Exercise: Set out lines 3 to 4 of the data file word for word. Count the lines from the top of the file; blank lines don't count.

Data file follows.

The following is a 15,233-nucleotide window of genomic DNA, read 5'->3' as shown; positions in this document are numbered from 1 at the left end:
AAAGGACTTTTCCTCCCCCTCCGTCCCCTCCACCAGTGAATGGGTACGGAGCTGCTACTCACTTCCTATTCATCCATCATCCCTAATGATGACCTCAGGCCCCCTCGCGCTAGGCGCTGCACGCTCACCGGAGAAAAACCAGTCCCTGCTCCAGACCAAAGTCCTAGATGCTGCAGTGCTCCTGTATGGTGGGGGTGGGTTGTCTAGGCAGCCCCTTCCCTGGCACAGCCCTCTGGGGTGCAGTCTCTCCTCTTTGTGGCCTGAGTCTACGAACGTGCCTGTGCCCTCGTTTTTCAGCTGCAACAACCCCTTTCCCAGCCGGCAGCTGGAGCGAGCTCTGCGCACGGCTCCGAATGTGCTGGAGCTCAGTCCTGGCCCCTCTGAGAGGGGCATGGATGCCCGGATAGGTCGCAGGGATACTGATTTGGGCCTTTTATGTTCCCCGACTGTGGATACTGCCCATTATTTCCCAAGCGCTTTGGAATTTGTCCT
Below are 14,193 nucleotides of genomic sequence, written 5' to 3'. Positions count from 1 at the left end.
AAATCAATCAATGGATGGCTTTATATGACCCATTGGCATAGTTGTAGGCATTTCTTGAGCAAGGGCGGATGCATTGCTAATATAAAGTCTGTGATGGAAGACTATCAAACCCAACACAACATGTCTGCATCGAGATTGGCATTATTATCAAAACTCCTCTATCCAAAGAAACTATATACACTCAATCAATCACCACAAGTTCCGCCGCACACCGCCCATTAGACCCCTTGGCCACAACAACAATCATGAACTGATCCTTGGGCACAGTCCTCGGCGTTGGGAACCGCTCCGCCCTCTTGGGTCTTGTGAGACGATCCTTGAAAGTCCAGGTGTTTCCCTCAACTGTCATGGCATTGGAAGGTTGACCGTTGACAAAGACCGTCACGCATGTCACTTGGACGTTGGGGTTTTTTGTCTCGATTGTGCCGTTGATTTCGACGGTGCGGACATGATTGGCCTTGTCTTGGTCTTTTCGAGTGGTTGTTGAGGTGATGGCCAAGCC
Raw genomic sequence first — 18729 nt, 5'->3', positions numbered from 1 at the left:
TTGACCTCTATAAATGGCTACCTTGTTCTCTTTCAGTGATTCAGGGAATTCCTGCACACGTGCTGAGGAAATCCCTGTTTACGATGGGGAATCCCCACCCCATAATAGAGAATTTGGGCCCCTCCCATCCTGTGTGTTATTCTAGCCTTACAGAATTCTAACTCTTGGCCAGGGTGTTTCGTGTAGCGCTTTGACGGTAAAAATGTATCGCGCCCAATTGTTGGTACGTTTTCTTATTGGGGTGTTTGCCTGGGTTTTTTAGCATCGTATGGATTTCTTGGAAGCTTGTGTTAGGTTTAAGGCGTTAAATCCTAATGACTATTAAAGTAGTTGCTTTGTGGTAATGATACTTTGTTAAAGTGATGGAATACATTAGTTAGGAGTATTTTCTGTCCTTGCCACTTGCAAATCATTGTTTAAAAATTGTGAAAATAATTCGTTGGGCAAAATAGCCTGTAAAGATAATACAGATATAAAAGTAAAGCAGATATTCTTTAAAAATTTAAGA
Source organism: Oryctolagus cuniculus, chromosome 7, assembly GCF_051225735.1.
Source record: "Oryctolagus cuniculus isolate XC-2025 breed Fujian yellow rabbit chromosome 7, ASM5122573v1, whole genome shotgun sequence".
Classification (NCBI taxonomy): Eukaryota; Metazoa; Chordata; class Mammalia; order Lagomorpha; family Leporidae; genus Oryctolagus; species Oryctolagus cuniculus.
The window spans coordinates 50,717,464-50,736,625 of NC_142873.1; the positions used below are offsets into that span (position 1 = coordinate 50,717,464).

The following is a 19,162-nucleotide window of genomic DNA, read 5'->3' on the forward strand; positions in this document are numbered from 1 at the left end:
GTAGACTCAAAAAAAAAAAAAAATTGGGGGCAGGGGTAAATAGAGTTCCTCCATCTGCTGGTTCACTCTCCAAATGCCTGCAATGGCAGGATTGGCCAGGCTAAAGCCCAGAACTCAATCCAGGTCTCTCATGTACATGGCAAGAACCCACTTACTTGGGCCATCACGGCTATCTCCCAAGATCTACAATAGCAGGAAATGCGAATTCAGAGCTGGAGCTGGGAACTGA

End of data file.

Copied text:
Below are 14,193 nucleotides of genomic sequence, written 5' to 3'. Positions count from 1 at the left end.
AAATCAATCAATGGATGGCTTTATATGACCCATTGGCATAGTTGTAGGCATTTCTTGAGCAAGGGCGGATGCATTGCTAATATAAAGTCTGTGATGGAAGACTATCAAACCCAACACAACATGTCTGCATCGAGATTGGCATTATTATCAAAACTCCTCTATCCAAAGAAACTATATACACTCAATCAATCACCACAAGTTCCGCCGCACACCGCCCATTAGACCCCTTGGCCACAACAACAATCATGAACTGATCCTTGGGCACAGTCCTCGGCGTTGGGAACCGCTCCGCCCTCTTGGGTCTTGTGAGACGATCCTTGAAAGTCCAGGTGTTTCCCTCAACTGTCATGGCATTGGAAGGTTGACCGTTGACAAAGACCGTCACGCATGTCACTTGGACGTTGGGGTTTTTTGTCTCGATTGTGCCGTTGATTTCGACGGTGCGGACATGATTGGCCTTGTCTTGGTCTTTTCGAGTGGTTGTTGAGGTGATGGCCAAGCC